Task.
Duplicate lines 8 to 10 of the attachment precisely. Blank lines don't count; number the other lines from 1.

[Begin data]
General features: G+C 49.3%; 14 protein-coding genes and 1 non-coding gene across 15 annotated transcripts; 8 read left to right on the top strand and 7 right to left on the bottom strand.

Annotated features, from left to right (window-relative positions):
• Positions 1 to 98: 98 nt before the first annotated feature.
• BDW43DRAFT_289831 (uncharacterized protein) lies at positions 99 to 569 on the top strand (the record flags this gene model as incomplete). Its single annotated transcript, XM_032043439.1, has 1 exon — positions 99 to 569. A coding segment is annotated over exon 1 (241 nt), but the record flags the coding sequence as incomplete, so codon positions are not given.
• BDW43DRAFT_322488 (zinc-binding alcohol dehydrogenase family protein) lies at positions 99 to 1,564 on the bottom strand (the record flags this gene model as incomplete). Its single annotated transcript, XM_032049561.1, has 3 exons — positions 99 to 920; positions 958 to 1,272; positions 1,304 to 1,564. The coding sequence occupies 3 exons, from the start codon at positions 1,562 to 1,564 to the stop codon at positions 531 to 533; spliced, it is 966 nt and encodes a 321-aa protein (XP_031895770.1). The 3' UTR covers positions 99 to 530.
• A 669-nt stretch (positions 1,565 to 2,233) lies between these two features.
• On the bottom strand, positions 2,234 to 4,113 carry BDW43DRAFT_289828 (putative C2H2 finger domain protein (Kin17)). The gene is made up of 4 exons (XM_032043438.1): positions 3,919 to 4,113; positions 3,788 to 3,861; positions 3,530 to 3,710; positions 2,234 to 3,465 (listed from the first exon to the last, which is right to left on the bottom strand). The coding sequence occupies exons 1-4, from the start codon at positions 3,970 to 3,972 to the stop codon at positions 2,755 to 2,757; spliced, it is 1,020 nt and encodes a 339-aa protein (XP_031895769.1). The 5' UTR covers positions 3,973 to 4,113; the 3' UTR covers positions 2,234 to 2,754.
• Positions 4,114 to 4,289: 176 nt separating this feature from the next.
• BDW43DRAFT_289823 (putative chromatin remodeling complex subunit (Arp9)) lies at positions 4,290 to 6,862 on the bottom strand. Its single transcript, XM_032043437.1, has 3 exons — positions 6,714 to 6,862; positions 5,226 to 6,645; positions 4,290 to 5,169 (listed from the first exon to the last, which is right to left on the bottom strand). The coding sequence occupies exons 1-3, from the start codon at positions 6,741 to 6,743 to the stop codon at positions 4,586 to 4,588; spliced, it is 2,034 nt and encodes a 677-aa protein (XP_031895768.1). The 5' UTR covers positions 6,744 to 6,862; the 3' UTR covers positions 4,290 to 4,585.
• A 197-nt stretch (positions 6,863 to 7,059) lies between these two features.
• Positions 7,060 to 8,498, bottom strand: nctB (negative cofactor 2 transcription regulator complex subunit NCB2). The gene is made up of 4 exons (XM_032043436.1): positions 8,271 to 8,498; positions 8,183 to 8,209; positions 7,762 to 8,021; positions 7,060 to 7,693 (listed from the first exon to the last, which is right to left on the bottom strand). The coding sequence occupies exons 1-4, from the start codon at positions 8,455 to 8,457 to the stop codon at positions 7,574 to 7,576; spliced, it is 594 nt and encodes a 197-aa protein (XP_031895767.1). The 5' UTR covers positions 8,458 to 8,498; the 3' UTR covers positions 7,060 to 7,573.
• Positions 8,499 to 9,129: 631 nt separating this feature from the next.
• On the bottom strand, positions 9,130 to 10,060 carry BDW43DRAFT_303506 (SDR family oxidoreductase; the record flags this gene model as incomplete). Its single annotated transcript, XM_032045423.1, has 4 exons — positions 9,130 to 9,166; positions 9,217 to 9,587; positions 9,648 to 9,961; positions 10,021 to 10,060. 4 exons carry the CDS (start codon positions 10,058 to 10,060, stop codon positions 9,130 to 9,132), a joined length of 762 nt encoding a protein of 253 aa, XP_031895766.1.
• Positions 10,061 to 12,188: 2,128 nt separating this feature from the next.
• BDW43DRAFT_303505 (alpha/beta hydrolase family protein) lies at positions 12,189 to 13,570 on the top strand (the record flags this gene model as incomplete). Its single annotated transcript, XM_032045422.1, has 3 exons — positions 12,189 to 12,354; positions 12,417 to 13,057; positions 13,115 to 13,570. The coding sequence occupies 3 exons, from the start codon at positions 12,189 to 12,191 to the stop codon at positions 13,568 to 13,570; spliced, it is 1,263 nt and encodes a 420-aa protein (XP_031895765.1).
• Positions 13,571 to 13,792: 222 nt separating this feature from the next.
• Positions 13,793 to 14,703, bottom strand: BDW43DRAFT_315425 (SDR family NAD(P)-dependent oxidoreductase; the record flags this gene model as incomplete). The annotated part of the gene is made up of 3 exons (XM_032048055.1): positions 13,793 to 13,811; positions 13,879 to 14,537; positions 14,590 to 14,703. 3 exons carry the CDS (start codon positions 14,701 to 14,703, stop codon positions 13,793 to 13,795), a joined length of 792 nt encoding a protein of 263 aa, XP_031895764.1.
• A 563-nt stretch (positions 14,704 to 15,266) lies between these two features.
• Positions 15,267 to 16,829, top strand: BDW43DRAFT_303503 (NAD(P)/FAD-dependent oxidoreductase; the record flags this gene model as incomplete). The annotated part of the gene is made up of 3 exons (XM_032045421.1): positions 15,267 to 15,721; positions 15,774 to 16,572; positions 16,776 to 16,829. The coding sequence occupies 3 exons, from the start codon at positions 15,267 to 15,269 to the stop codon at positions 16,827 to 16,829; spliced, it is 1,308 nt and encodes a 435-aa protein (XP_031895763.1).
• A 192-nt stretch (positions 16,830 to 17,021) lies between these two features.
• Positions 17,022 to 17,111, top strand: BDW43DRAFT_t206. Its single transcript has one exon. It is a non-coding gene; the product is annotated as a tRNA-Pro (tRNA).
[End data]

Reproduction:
• Positions 4,114 to 4,289: 176 nt separating this feature from the next.
• BDW43DRAFT_289823 (putative chromatin remodeling complex subunit (Arp9)) lies at positions 4,290 to 6,862 on the bottom strand. Its single transcript, XM_032043437.1, has 3 exons — positions 6,714 to 6,862; positions 5,226 to 6,645; positions 4,290 to 5,169 (listed from the first exon to the last, which is right to left on the bottom strand). The coding sequence occupies exons 1-3, from the start codon at positions 6,741 to 6,743 to the stop codon at positions 4,586 to 4,588; spliced, it is 2,034 nt and encodes a 677-aa protein (XP_031895768.1). The 5' UTR covers positions 6,744 to 6,862; the 3' UTR covers positions 4,290 to 4,585.
• A 197-nt stretch (positions 6,863 to 7,059) lies between these two features.